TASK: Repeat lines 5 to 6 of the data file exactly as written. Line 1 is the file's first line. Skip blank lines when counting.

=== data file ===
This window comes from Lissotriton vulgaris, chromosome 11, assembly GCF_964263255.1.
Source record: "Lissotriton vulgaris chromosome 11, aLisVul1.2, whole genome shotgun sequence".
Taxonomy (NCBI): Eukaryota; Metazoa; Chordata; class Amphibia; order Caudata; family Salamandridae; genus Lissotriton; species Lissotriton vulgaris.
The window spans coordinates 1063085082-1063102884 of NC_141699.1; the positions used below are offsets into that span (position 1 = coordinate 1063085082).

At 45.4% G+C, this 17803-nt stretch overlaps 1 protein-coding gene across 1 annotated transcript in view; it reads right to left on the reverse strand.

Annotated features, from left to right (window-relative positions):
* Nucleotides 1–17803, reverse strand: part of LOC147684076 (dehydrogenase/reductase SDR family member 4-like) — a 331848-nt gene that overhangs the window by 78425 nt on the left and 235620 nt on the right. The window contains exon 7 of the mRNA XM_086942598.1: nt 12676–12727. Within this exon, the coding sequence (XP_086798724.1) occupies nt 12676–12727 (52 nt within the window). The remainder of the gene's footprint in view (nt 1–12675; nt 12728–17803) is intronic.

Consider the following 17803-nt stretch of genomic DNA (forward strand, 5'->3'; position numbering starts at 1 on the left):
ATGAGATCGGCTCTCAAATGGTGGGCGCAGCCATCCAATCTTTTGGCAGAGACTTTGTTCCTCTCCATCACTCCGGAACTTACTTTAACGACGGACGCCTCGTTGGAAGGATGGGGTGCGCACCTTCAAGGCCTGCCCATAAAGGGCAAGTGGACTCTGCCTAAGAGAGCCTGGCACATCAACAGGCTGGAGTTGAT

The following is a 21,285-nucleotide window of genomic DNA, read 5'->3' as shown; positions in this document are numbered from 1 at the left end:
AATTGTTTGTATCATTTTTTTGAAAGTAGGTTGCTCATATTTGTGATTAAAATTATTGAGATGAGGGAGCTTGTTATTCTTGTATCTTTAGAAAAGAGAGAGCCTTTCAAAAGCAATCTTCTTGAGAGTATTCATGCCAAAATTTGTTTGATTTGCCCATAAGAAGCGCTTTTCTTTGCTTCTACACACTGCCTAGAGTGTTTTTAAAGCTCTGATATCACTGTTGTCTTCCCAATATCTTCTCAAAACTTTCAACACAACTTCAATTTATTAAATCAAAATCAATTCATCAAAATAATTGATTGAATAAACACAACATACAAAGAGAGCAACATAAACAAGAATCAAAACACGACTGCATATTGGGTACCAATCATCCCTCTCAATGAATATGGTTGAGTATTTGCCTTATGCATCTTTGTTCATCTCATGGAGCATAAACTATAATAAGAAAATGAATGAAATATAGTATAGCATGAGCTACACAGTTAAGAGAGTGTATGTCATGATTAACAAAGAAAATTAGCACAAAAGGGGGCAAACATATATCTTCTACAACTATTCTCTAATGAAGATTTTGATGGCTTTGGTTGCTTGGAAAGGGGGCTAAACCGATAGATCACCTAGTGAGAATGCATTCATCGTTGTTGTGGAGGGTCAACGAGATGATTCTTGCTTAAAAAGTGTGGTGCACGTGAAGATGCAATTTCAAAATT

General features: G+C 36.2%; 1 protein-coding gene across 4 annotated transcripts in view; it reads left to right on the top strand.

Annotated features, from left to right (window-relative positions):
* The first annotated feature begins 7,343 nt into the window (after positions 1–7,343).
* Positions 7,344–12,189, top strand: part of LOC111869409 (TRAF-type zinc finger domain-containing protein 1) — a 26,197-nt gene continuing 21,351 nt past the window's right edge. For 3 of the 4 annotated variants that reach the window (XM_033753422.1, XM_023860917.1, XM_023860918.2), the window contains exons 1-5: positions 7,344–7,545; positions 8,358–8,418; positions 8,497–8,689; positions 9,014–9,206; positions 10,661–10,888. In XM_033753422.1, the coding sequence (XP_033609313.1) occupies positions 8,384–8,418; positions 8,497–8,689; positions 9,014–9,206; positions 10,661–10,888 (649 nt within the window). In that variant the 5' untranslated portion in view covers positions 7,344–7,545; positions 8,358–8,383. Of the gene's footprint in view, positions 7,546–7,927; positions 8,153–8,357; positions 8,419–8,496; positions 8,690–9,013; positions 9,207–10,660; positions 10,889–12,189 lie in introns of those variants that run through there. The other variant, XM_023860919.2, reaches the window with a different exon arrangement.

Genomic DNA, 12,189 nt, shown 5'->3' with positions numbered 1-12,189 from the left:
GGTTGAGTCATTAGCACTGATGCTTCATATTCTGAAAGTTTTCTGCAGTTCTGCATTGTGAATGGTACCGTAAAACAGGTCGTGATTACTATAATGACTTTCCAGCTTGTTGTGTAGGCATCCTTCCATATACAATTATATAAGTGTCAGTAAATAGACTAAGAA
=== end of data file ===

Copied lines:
At 45.4% G+C, this 17803-nt stretch overlaps 1 protein-coding gene across 1 annotated transcript in view; it reads right to left on the reverse strand.

Annotated features, from left to right (window-relative positions):